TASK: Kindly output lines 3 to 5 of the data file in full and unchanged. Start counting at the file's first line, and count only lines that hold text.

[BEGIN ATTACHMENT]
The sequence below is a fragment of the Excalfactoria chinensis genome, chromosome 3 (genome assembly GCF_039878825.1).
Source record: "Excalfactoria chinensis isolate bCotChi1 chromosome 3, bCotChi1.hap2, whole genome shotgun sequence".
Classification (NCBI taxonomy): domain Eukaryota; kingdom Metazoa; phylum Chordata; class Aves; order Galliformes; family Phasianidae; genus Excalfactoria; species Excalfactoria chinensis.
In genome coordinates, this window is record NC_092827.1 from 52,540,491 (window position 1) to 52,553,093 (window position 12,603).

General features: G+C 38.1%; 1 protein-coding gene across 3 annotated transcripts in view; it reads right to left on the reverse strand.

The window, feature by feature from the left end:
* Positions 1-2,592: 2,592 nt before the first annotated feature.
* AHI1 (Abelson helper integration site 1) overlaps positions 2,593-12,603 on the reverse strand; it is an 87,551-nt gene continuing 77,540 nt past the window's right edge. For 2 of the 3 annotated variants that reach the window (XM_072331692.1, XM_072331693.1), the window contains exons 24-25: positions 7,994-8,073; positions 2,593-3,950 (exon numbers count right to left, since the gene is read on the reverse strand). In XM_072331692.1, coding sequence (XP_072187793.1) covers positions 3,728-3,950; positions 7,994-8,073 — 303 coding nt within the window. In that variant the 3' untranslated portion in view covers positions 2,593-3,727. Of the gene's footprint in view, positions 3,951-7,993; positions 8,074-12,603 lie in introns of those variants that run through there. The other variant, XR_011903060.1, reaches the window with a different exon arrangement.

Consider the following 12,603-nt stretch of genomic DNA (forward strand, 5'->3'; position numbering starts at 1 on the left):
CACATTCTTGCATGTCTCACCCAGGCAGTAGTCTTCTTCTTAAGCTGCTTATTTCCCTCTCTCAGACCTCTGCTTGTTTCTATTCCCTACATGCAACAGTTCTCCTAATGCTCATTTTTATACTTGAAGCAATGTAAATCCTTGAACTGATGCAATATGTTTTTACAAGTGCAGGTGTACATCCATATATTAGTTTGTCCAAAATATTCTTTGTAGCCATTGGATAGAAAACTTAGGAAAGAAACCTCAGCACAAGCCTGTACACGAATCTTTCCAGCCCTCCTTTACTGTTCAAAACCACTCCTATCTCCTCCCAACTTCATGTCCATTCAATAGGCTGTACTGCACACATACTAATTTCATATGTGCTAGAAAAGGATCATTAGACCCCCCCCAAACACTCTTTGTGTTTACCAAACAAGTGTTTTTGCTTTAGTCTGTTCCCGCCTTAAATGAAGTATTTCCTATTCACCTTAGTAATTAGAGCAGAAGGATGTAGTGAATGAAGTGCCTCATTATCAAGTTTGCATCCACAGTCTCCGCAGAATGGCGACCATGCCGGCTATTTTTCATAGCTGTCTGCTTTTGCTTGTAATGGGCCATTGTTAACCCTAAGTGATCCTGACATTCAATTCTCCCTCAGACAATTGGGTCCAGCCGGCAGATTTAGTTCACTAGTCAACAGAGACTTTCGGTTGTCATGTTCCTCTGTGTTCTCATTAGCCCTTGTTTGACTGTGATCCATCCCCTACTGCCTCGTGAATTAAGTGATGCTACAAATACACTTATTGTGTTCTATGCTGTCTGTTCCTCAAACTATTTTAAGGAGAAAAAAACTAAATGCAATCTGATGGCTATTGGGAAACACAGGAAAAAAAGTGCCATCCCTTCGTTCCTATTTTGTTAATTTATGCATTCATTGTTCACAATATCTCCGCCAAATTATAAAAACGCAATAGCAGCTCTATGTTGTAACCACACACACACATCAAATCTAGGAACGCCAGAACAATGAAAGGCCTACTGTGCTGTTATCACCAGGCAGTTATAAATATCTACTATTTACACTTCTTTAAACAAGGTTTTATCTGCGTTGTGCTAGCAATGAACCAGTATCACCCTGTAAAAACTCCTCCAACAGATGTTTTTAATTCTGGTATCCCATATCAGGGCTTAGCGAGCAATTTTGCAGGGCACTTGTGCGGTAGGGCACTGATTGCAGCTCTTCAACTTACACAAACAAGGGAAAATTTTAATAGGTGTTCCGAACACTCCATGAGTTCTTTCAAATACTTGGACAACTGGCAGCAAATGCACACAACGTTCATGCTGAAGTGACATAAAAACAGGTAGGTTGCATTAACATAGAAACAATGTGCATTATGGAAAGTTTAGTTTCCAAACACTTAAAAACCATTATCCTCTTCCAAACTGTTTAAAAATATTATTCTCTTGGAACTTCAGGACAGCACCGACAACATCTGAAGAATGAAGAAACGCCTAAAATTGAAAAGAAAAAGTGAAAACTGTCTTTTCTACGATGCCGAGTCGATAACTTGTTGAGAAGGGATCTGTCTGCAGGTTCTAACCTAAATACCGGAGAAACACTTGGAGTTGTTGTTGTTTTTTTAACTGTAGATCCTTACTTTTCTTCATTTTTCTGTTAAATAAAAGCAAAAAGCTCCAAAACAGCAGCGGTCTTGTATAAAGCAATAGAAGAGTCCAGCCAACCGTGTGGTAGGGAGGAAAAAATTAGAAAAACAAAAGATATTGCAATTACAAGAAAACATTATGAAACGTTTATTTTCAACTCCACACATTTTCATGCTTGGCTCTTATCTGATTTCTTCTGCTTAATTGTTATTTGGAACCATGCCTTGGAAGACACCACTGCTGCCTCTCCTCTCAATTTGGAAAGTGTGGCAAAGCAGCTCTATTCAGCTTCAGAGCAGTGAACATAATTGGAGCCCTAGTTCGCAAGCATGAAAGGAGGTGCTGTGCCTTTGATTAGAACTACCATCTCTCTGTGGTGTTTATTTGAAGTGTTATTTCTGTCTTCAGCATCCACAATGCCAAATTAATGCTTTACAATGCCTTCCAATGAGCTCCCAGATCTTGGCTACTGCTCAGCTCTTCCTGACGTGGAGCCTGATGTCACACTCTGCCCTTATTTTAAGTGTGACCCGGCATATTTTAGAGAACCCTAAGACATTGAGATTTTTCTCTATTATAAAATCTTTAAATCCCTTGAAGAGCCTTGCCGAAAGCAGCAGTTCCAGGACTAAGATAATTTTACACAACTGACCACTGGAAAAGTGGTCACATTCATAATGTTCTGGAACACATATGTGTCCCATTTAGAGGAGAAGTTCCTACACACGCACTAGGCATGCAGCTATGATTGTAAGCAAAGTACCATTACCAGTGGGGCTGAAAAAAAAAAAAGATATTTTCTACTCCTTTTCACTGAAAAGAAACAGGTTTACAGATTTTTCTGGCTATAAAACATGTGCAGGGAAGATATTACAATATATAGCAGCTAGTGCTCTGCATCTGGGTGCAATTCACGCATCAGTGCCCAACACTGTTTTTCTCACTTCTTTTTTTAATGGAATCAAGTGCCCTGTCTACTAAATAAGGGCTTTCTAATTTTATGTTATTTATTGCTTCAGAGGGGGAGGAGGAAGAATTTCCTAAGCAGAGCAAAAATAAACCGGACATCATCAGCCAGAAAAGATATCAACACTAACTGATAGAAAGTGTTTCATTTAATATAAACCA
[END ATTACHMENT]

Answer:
Classification (NCBI taxonomy): domain Eukaryota; kingdom Metazoa; phylum Chordata; class Aves; order Galliformes; family Phasianidae; genus Excalfactoria; species Excalfactoria chinensis.
In genome coordinates, this window is record NC_092827.1 from 52,540,491 (window position 1) to 52,553,093 (window position 12,603).

General features: G+C 38.1%; 1 protein-coding gene across 3 annotated transcripts in view; it reads right to left on the reverse strand.